Reviews

Nguyễn writes of Vietnamese history with such understanding and humanity that one can easily argue for The Mountains Sing's status as the great Vietnamese novel of our time. The irony, of course, is that this great Vietnamese novel is written in English.
Butterfly Yellow is a Vietnamese refugee story but also an American one—the way the idea of America is not exactly aligned with the way America actually is.
Vũ and Dương’s sweeping memoir unveils to the English-language reader a three pronged journey that would otherwise be held in mystery: the work of Vietnamese war correspondents during the Việt Nam War, the experience of South Vietnamese citizens, particularly women, imprisoned in Communist “re-education” camps, and the agonizing captivity of refugees held as hostages by Thai pirates.
And so this is the ultimate loss, the thing that haunts us the most, because it’s the ghost of not being heard through the sound of the gun, through the sound of War, through the voices of others. This is the lesson that carries itself throughout The Beautiful Ones Are Not Yet Born.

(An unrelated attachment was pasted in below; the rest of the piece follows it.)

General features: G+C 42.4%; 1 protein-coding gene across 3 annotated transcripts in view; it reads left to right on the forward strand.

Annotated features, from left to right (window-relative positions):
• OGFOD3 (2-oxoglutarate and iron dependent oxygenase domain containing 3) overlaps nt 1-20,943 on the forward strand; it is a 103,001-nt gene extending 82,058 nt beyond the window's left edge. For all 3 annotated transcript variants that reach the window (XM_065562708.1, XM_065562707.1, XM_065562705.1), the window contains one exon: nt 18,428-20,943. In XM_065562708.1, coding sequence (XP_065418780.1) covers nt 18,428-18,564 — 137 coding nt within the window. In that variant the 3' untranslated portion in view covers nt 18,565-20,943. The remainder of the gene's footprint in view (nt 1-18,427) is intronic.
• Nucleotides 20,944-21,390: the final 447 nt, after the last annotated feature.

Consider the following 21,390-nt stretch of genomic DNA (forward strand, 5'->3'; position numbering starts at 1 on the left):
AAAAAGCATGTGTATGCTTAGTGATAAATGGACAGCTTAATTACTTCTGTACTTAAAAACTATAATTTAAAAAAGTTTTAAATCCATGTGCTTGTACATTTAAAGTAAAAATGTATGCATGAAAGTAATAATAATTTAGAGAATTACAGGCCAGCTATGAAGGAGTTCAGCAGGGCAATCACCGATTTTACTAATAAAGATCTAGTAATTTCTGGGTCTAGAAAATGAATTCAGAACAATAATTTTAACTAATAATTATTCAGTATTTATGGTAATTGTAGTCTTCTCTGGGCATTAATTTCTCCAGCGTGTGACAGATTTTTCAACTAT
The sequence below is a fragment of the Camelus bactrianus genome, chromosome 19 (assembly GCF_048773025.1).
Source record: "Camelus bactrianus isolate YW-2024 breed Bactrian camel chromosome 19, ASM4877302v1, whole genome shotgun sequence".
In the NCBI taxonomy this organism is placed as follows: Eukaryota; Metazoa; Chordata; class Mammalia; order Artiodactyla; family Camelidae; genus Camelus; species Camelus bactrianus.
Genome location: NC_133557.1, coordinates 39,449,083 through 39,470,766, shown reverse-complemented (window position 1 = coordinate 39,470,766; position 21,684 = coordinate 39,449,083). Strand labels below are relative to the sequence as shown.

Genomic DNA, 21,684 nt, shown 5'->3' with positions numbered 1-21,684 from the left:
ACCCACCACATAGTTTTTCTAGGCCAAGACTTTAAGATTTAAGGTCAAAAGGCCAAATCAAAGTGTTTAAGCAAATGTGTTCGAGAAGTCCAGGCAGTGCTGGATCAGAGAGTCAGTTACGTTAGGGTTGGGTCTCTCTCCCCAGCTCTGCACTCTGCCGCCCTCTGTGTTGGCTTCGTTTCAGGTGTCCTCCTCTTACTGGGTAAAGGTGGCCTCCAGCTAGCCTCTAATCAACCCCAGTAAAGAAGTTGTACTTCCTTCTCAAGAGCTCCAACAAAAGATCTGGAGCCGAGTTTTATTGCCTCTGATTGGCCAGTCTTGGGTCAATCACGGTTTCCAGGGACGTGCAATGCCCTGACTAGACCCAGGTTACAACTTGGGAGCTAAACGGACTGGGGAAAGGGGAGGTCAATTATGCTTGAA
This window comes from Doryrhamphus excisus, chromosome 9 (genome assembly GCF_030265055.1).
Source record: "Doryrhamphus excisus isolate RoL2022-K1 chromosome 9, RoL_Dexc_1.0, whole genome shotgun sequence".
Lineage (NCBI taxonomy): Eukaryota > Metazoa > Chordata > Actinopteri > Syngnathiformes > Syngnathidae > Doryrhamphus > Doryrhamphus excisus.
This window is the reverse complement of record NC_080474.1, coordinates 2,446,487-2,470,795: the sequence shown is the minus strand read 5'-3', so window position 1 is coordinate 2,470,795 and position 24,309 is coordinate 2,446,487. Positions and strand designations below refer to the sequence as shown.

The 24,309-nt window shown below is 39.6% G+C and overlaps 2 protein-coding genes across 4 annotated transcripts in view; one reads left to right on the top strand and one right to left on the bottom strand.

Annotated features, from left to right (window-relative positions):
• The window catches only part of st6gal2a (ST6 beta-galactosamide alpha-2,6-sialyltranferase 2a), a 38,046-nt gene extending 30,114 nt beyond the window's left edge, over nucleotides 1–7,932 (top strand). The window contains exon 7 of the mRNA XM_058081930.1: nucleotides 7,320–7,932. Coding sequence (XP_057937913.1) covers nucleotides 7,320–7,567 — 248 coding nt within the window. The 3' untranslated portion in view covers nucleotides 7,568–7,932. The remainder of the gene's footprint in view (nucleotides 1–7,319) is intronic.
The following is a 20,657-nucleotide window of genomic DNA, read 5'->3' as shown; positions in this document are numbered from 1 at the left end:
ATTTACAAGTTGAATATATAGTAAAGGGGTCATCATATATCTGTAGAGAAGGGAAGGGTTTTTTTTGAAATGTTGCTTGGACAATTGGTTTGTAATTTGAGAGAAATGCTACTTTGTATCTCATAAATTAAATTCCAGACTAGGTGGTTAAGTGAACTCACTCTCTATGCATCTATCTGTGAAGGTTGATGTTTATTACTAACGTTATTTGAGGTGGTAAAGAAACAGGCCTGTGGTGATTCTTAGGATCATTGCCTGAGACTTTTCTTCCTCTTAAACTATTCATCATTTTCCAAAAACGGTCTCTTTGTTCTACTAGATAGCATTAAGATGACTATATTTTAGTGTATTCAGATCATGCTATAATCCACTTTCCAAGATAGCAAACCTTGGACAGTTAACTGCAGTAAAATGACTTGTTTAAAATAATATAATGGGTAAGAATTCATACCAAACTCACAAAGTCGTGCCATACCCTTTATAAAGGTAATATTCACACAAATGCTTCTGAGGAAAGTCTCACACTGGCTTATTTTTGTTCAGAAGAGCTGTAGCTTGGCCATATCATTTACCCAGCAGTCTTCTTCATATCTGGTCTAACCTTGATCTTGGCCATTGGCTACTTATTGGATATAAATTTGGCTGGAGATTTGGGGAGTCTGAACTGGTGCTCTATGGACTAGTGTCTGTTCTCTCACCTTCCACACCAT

What makes this biographical novel different? Lafcadio Hearn gets none of the words. Instead, Truong chose to tell the history of Hearn through the women in his life.
In depicting the resettlement hardships of Vietnamese refugees in America during the late 20th century, playwright Quí Nguyễn creates a full  portrait of the Vietnamese refugee during their first few years in America. He offers us a way to see that one can look back at a past filled with vulnerability, naivety, and failures, and laugh at it all even while crying, and still be pleased with all that has passed.